extra shimmer from a backdrop of antiqued mercury glass. (Note to Royals rookies: American socialite Wallis Simpson had been married twice before beginning her affair with the Prince of Wales, the married man who would become King Edward the VIII of England. He eventually divorced his wife and abdicated the throne in order to marry Simpson, the woman he loved, and the two of them became the Duke and Duchess of Windsor.)

While the dog collars lend the home a fun and quirky individuality, the interiors get their warmth from touches such as the grasscloth wall covering in the front hall, the gilded paper in the dining room, parquet floors stained a reddish brown, and a plush chocolate carpet that runs up the staircase.

According to Earls, the color palette, in combination with the furniture, art, and decor, produces a look that is “handsome” or “masculine, but bright,” in the words of her client.

Florian says her favorite room in the house is the entry hall, which forms an arresting axis terminated by the front door on one end and a pair of French doors that open onto a covered slate patio on the other. Zink obelisks flank the rear doors, and halfway down the hall hang a pair of 17th-century oil landscapes from Venice that are combined in a little vignette with a reclining dog made of stone beneath a console and a crystal ball. The space gets a lot of use during cocktail parties, when the Florians throw open the doors to the patio and equip it with a bar.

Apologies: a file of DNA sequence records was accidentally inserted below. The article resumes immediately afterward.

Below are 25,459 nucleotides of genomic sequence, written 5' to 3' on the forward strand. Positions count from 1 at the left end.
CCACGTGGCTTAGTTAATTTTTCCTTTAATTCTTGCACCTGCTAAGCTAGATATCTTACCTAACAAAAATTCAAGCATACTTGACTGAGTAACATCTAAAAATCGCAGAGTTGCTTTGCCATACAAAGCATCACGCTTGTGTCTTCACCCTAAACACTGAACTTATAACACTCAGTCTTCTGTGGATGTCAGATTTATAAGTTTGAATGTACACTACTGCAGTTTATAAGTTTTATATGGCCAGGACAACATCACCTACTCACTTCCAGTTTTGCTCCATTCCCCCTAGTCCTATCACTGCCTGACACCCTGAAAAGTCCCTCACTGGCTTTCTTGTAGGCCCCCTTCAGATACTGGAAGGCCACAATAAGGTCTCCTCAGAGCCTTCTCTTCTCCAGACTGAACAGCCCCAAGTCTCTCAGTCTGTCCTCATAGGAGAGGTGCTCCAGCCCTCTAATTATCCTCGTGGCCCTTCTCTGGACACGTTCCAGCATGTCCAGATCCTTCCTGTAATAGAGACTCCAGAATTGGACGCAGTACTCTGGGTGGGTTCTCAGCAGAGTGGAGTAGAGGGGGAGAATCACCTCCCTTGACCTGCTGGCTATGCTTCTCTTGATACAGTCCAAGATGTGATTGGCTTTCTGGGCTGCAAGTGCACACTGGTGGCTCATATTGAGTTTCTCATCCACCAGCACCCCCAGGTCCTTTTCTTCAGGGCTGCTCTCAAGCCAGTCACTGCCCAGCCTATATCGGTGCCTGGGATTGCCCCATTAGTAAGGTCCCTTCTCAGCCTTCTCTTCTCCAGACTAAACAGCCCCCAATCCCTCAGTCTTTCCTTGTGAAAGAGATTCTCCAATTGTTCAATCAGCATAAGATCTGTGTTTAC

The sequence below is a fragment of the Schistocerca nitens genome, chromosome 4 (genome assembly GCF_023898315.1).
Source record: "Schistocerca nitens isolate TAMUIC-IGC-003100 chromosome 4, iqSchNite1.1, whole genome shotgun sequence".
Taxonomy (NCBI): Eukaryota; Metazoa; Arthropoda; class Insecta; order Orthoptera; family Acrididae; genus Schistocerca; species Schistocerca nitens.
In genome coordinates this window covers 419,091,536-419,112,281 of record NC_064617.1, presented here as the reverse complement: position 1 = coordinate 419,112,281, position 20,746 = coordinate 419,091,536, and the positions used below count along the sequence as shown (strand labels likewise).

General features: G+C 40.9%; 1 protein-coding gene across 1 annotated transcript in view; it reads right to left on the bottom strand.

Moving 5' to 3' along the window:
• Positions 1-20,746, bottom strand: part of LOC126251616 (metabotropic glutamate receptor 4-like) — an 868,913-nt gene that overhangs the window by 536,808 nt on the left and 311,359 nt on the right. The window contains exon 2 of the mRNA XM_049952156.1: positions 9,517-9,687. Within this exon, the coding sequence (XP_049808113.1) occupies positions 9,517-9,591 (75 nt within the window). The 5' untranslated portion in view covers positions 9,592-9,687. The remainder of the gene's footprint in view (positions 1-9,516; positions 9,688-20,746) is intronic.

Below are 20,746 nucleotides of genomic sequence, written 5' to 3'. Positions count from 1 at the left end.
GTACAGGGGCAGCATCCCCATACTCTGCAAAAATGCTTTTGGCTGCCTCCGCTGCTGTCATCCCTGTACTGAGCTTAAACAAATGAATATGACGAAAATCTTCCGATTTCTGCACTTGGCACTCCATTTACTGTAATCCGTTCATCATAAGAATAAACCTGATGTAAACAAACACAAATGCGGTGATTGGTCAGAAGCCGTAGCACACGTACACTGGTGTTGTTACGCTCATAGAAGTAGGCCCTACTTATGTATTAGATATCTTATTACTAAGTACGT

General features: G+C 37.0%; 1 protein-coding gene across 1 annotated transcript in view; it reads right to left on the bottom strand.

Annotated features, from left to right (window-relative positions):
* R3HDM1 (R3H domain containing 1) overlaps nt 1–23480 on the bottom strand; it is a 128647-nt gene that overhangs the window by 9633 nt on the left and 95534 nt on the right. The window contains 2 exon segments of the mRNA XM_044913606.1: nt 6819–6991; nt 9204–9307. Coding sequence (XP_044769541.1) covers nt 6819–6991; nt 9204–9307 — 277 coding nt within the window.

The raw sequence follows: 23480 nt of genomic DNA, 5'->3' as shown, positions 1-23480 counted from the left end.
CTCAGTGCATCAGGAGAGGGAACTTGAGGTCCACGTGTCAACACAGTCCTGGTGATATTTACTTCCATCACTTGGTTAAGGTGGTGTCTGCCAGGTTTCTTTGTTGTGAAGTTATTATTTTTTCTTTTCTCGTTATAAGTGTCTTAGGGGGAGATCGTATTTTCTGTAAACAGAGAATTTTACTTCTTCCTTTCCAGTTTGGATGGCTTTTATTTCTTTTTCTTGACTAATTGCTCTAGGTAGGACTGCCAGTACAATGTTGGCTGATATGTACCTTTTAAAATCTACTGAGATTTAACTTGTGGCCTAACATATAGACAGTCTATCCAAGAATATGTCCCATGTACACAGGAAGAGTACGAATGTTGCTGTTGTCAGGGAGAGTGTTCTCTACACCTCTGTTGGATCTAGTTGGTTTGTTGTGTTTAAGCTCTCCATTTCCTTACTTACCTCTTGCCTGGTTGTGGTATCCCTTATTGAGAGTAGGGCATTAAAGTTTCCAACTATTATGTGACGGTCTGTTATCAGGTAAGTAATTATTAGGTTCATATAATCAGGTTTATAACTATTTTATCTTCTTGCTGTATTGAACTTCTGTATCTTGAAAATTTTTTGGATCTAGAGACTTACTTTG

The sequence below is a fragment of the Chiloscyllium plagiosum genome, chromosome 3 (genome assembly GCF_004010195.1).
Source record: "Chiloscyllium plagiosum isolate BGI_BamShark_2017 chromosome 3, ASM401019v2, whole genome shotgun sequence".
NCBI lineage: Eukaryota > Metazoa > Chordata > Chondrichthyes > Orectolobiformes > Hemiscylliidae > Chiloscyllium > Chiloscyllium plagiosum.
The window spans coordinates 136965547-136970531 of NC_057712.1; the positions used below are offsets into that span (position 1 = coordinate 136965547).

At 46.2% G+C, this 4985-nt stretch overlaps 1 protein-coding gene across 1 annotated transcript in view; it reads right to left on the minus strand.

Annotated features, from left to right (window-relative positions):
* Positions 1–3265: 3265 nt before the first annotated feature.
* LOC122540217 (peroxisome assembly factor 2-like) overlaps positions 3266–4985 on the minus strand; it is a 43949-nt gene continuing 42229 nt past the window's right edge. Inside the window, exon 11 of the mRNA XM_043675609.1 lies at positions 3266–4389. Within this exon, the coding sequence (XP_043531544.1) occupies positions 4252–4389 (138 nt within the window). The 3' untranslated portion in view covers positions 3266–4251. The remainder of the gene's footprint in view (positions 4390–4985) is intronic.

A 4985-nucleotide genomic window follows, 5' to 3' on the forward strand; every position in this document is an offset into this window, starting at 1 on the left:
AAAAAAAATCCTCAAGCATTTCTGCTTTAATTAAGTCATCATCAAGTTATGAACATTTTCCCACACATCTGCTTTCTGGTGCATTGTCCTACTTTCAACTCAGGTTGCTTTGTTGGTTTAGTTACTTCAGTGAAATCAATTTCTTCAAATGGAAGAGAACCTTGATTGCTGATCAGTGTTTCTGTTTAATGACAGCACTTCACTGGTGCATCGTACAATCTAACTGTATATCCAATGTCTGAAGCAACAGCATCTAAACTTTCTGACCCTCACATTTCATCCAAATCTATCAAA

Another noteworthy and daring flourish that encapsulates this client-designer partnership is the use of black paint on the walls of the spacious kitchen/family room.

“I’ve had a black room in every house,” says Florian. “I did it once years ago and still love it–it’s totally neutral.” Eventually the painter, who initially “couldn’t get his head around the concept,” according to Florian, got on board, and he now brings prospective clients around to make his case.

While he’s there, one wonders if he shows them the tower of dog collars. It can’t be long before the Florians get a read on whether or not Stephen Mather, the descendant of Cotton Mather of Salem witch trials notoriety, had a dog. And more importantly, whether it was fashionable for dogs to wear collars back in 1788.

RESOURCES:
Susie Earls, 203-218-4590
Custom Interiors Shop, 203-975-9927
Nautical Needles, 860-399-9754